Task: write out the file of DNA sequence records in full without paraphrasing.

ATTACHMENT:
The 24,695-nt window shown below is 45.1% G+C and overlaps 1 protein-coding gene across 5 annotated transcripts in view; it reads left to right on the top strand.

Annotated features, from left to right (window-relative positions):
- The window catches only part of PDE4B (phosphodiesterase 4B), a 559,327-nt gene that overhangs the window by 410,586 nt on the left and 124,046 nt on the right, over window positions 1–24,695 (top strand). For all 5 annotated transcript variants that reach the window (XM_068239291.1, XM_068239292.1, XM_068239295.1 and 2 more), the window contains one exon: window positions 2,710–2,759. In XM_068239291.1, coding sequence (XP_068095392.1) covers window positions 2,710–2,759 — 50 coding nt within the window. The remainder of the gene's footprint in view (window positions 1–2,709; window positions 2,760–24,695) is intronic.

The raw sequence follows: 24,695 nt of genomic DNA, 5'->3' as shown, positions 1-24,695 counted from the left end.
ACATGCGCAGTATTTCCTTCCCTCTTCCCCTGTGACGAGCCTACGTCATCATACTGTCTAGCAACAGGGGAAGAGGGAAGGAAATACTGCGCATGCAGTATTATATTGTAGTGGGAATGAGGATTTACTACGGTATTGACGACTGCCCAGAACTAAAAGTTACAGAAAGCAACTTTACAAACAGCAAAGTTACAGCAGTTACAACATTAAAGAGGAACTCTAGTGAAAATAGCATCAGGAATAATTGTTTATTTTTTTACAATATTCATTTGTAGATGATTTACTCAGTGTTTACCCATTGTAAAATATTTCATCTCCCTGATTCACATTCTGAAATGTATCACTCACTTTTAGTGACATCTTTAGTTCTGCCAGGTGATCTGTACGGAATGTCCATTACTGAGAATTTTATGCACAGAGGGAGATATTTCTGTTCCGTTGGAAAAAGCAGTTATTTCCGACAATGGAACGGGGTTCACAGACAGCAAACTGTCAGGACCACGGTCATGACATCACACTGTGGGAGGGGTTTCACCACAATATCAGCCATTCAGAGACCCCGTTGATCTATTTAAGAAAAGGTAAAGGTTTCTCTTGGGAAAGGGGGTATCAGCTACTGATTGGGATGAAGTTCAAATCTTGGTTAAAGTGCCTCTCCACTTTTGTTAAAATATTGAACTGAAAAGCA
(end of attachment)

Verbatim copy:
The 24,695-nt window shown below is 45.1% G+C and overlaps 1 protein-coding gene across 5 annotated transcripts in view; it reads left to right on the top strand.

Annotated features, from left to right (window-relative positions):
- The window catches only part of PDE4B (phosphodiesterase 4B), a 559,327-nt gene that overhangs the window by 410,586 nt on the left and 124,046 nt on the right, over window positions 1–24,695 (top strand). For all 5 annotated transcript variants that reach the window (XM_068239291.1, XM_068239292.1, XM_068239295.1 and 2 more), the window contains one exon: window positions 2,710–2,759. In XM_068239291.1, coding sequence (XP_068095392.1) covers window positions 2,710–2,759 — 50 coding nt within the window. The remainder of the gene's footprint in view (window positions 1–2,709; window positions 2,760–24,695) is intronic.

The raw sequence follows: 24,695 nt of genomic DNA, 5'->3' as shown, positions 1-24,695 counted from the left end.
ACATGCGCAGTATTTCCTTCCCTCTTCCCCTGTGACGAGCCTACGTCATCATACTGTCTAGCAACAGGGGAAGAGGGAAGGAAATACTGCGCATGCAGTATTATATTGTAGTGGGAATGAGGATTTACTACGGTATTGACGACTGCCCAGAACTAAAAGTTACAGAAAGCAACTTTACAAACAGCAAAGTTACAGCAGTTACAACATTAAAGAGGAACTCTAGTGAAAATAGCATCAGGAATAATTGTTTATTTTTTTACAATATTCATTTGTAGATGATTTACTCAGTGTTTACCCATTGTAAAATATTTCATCTCCCTGATTCACATTCTGAAATGTATCACTCACTTTTAGTGACATCTTTAGTTCTGCCAGGTGATCTGTACGGAATGTCCATTACTGAGAATTTTATGCACAGAGGGAGATATTTCTGTTCCGTTGGAAAAAGCAGTTATTTCCGACAATGGAACGGGGTTCACAGACAGCAAACTGTCAGGACCACGGTCATGACATCACACTGTGGGAGGGGTTTCACCACAATATCAGCCATTCAGAGACCCCGTTGATCTATTTAAGAAAAGGTAAAGGTTTCTCTTGGGAAAGGGGGTATCAGCTACTGATTGGGATGAAGTTCAAATCTTGGTTAAAGTGCCTCTCCACTTTTGTTAAAATATTGAACTGAAAAGCA